The city landfill is filling up faster than expected, even with more recycling efforts. So city public works leaders hope to get state permission to double the size of the landfill site north of Interstate 80.
The city wants to begin the state solid waste siting approval process for land east of the current landfill this summer, which is about 10 years before the city would likely need to begin using the new landfill site.
“It sounds early, said Donna Garden, assistant director for Public Works and Utilities. But the city needs to make certain the site is approved and is available for expansion, she said.
And some landfill siting, particularly when looking at a brand-new area, can take 10 years, she said.
This is not a brand-new site for Lincoln. The city owns the land proposed for expansion and always intended it would someday become part of the landfill.
The current landfill runs along North 56th Street (Nebraska 77) from Interstate 80 to Bluff Road. The expansion would extend the landfill east to North 70th Street.
That this land would someday become a landfill should not be a surprise, Garden said.
The city's official landfill report, part of a 2016 financial summary, indicates the current landfill will not be full until 2032. But city staff now believe the increase in landfill use means the landfill could be full by 2028, Garden told the City Council Monday afternoon.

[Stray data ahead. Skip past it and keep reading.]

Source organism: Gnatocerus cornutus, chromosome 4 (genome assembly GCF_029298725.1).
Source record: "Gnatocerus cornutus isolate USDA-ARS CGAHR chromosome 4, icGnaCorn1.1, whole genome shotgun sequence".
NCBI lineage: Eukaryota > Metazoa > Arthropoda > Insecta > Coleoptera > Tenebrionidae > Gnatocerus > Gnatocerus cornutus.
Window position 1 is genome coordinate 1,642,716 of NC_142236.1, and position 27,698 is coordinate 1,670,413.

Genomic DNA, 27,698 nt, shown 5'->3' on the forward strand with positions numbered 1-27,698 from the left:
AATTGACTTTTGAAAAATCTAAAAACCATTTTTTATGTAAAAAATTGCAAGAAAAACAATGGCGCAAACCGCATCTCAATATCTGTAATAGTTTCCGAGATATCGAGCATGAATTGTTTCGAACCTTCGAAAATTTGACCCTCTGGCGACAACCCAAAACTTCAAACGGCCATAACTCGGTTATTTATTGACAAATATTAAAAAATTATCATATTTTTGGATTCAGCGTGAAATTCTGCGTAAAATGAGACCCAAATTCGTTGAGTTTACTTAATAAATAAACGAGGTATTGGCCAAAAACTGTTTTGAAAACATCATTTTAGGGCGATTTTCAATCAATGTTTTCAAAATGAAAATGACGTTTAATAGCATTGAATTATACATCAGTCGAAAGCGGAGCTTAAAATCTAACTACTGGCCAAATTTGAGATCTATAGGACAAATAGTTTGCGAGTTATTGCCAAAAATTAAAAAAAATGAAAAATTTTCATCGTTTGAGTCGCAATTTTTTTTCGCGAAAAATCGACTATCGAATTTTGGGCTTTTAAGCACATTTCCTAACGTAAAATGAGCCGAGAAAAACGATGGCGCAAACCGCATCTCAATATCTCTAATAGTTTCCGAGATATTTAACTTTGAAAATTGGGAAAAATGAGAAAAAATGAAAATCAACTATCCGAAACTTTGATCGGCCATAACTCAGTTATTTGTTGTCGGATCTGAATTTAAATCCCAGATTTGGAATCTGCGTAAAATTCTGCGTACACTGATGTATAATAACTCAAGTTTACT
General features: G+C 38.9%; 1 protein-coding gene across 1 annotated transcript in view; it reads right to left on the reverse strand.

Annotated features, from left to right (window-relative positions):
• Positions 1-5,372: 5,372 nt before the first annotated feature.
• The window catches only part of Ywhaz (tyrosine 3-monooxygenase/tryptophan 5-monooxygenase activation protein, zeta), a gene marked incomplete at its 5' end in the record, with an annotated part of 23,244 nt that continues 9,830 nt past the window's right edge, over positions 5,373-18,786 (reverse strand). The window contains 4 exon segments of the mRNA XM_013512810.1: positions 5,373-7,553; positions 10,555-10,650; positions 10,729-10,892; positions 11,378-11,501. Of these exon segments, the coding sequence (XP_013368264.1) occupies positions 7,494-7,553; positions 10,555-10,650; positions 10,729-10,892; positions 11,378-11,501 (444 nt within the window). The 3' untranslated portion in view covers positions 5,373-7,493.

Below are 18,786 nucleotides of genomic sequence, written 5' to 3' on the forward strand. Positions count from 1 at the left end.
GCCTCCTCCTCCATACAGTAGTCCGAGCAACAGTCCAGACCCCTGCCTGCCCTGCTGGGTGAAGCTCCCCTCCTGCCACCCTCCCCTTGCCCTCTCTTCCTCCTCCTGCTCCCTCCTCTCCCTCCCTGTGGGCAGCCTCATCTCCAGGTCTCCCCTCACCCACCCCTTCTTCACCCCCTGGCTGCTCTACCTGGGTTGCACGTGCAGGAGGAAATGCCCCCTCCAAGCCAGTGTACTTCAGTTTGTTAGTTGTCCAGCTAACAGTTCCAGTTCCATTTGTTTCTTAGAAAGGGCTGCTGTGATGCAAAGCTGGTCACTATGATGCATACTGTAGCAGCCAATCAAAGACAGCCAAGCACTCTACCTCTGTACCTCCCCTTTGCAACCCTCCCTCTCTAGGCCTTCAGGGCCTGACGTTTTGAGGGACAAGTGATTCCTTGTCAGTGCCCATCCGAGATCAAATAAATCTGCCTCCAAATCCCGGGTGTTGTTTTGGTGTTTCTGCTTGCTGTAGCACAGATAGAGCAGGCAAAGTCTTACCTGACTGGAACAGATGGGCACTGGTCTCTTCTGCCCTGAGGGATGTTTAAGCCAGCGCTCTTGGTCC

Often people throw more stuff away during an uptick in the economy, she said. The increased use outpaces the savings the city expects to get from the ban on cardboard going into the landfill that will begin next year, she said.
The city will be seeking a state permit for both a solid waste disposal area and a solid waste processing facility for the land. A processing facility could mean composting sites, recycling centers or transfer stations.
The state permit would give the city the flexibility to use the Bluff Road site in different ways, depending on future needs, she said.
The City Council will be asked to begin the permit process later this summer, after letters are sent to nearby landowners, Garden said.
Estimates put the cost of closing the current landfill operation at $16 million, with the cost to open the new site at $10 million, without inflation, Garden said.